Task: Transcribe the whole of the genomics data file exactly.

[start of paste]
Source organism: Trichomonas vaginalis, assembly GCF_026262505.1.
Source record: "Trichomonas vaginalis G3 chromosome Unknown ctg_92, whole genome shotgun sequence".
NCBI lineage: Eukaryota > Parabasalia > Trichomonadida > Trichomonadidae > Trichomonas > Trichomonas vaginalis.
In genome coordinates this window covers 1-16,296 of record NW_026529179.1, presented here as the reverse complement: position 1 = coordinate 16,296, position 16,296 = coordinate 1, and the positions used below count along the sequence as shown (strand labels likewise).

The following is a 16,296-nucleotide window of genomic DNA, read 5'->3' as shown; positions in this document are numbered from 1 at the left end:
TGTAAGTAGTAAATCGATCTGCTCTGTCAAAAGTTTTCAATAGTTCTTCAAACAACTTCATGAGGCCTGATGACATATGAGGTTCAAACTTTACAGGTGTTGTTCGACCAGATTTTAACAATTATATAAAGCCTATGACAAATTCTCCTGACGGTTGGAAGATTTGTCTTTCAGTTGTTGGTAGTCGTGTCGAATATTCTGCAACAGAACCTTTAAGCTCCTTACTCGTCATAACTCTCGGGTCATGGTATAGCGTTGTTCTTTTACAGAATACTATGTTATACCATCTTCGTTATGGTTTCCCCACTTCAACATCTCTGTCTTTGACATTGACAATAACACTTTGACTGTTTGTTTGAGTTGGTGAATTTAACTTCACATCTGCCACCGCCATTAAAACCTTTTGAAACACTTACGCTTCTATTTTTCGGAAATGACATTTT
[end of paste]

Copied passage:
Source organism: Trichomonas vaginalis, assembly GCF_026262505.1.
Source record: "Trichomonas vaginalis G3 chromosome Unknown ctg_92, whole genome shotgun sequence".
NCBI lineage: Eukaryota > Parabasalia > Trichomonadida > Trichomonadidae > Trichomonas > Trichomonas vaginalis.
In genome coordinates this window covers 1-16,296 of record NW_026529179.1, presented here as the reverse complement: position 1 = coordinate 16,296, position 16,296 = coordinate 1, and the positions used below count along the sequence as shown (strand labels likewise).

The following is a 16,296-nucleotide window of genomic DNA, read 5'->3' as shown; positions in this document are numbered from 1 at the left end:
TGTAAGTAGTAAATCGATCTGCTCTGTCAAAAGTTTTCAATAGTTCTTCAAACAACTTCATGAGGCCTGATGACATATGAGGTTCAAACTTTACAGGTGTTGTTCGACCAGATTTTAACAATTATATAAAGCCTATGACAAATTCTCCTGACGGTTGGAAGATTTGTCTTTCAGTTGTTGGTAGTCGTGTCGAATATTCTGCAACAGAACCTTTAAGCTCCTTACTCGTCATAACTCTCGGGTCATGGTATAGCGTTGTTCTTTTACAGAATACTATGTTATACCATCTTCGTTATGGTTTCCCCACTTCAACATCTCTGTCTTTGACATTGACAATAACACTTTGACTGTTTGTTTGAGTTGGTGAATTTAACTTCACATCTGCCACCGCCATTAAAACCTTTTGAAACACTTACGCTTCTATTTTTCGGAAATGACATTTT